If you want to work in community, do not lose hope if you are being told otherwise. Attend recruitment events, speak to your preferred trusts and apply for jobs! 

Keep an eye out for more Mythbuster: NQN jobs blogs…

Advertisements

Incontinence 101

Having spent 3 years in various wards, community areas, clinics etc., there has always been one problem which many of my patients have been affected by; incontinence!

Incontinence can be urinary, faecal or both. Incontinence is not a disease, rather a sign of a lifestyle problem, or a symptom of a medical condition. It affects between 3 and 6 million people (!!!!), and many do not seek help until much later. This needs to change!

Types of incontinence

Stress incontinence -not actually related to stress! It means that there is pressure on the bladder due to pregnancy, being overweight, sneezing, lifting heavy objects and some medical conditions (such as prostate cancer). It happens because the pelvic floor and urinary sphincter are weakened.

Overactive bladder- this is when you feel a strong urge to urinate, as your bladder is not relaxed. This means your bladder doesn’t like any amount of urine, so is constantly telling you to get rid of it! This can be caused by the type of fluids you drink, like caffeine or alcohol. It may be due to dehydration, as small concentrated amounts of urine in the bladder will irritate it. A urinary tract infection (UTI) can also cause an overactive bladder, but this is easily ruled out through a urine dip.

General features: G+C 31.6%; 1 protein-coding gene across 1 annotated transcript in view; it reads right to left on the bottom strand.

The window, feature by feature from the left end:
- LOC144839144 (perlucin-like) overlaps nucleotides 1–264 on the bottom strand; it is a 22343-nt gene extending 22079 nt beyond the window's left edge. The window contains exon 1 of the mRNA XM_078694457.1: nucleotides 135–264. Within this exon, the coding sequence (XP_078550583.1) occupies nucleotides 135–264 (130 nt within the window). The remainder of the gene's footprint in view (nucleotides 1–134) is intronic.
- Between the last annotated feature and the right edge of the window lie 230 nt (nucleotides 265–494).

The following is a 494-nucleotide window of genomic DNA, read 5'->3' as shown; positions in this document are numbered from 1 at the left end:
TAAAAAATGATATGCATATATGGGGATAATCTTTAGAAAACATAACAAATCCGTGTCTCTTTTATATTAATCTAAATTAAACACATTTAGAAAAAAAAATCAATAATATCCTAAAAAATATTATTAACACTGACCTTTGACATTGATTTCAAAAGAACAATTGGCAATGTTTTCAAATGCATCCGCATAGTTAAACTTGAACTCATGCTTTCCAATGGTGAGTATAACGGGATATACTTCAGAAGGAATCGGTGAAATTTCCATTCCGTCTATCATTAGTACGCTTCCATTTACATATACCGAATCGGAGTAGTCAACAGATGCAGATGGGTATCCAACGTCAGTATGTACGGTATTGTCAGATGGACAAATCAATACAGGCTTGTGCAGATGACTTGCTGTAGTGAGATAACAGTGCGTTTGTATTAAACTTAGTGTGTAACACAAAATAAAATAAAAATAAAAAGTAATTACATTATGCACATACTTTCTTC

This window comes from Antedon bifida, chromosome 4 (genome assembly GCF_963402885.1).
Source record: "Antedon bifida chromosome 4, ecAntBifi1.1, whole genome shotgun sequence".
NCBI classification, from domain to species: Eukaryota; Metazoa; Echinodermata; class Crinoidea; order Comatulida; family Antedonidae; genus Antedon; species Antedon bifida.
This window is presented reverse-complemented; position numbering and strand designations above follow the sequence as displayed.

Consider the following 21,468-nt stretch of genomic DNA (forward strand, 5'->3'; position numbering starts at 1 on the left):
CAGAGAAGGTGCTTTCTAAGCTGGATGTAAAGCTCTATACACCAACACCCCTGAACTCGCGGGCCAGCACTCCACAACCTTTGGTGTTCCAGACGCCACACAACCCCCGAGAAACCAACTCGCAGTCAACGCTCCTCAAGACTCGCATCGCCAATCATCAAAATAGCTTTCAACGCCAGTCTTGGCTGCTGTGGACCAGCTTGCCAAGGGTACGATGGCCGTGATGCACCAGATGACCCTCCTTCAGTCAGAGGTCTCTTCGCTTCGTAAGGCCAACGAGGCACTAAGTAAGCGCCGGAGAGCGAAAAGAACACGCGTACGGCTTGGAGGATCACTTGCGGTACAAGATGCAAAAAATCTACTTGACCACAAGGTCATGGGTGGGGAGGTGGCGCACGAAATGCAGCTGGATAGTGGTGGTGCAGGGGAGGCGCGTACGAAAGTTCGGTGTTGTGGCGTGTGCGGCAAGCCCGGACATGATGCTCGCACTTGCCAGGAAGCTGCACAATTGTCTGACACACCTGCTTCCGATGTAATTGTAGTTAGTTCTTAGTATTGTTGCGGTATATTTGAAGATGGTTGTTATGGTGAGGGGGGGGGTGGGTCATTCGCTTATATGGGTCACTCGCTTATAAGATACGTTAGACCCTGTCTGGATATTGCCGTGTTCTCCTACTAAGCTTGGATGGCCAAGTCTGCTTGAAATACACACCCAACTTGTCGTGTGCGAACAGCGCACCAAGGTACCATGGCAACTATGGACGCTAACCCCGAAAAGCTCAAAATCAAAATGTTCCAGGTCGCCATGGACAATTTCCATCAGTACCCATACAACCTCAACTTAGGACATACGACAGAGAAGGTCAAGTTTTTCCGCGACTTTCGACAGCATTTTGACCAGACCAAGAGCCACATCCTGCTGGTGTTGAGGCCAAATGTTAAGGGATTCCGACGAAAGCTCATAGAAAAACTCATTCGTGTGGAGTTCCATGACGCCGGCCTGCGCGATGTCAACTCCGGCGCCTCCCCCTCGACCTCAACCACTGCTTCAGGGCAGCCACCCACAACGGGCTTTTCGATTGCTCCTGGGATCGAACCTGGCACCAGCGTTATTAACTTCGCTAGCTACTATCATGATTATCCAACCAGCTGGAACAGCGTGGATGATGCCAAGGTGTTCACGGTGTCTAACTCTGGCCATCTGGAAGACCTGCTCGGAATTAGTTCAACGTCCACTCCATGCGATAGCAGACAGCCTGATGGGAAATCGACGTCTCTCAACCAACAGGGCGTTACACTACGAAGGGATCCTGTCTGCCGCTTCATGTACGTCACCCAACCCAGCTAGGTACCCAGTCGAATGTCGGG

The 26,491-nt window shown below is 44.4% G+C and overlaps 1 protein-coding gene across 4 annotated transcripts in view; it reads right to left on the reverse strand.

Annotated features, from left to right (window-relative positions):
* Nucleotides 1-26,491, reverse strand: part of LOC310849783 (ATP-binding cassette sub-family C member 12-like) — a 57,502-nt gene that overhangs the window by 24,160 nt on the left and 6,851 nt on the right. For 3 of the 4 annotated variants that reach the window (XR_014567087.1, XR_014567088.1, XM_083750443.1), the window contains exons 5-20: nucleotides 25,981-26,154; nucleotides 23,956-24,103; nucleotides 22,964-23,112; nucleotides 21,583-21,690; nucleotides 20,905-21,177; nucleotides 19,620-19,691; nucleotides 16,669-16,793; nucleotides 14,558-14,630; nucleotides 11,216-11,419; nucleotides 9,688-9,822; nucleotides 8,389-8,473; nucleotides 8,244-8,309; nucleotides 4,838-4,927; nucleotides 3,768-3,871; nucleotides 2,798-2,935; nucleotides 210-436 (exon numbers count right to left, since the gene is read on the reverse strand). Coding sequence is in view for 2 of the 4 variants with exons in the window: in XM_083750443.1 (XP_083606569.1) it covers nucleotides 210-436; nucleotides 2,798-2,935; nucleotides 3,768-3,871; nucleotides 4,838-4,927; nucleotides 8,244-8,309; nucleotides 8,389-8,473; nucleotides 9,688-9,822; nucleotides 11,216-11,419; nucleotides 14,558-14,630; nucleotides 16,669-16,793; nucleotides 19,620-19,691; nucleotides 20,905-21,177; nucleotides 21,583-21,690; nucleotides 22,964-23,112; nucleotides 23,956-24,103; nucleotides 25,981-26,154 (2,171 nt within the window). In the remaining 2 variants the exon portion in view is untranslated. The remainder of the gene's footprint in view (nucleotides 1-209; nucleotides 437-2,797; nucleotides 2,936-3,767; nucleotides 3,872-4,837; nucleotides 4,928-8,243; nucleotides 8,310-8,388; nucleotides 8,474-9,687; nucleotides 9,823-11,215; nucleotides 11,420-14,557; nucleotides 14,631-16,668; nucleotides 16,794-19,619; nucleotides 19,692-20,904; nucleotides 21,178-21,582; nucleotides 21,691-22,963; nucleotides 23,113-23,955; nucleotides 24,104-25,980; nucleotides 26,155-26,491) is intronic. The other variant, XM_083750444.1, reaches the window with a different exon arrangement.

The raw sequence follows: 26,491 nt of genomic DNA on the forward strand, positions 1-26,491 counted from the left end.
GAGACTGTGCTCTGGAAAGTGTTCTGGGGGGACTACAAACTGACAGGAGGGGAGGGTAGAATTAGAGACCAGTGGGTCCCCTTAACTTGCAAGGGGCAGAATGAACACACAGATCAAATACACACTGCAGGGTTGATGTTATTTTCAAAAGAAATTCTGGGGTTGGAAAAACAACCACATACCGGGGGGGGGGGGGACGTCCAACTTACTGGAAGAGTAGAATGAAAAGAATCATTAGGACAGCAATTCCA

incontinence

Functional incontinence- This means that the incontinence is occurring as they are unable to reach the toilet on time, often due to immobility but also caused by Dementia or other physical/mental illnesses.

Mixed incontinence- As the name suggests, this is when there are two causes of incontinence. For example, a mix of stress and overactive bladder. Very common in women!

Total incontinence- This is the most severe, as there is no control over the bladder so there is constant leakage. This can be due to bladder abnormalities, spinal cord damage or bladder fistulas.

Faecal incontinence

Faecal incontinence can be harmless or serious, so it’s important to know all the details! Diarrhoea and constipation are the most common causes. Chronic constipation can lead to a weakening of rectal and intestinal muscles, causing faecal leakage. This is common in people with Parkinson’s.

How can you prevent incontinence?

  • Avoid/cut down on “bladder unfriendly” things such as caffeine, alcohol and spicy/acidic foods
  • Regular exercise (the answer to everything!)
  • Regular pelvic floor exercises
  • Treat any constipation and diahorrea quickly
  • Don’t strain during bowel movements, as this can weaken the muscles which control your bowel movements and only allow small amounts of faeces to pass

Treatments

There are so many options, and it depends upon the persons health and mental capacity, as well as the type of incontinence they have.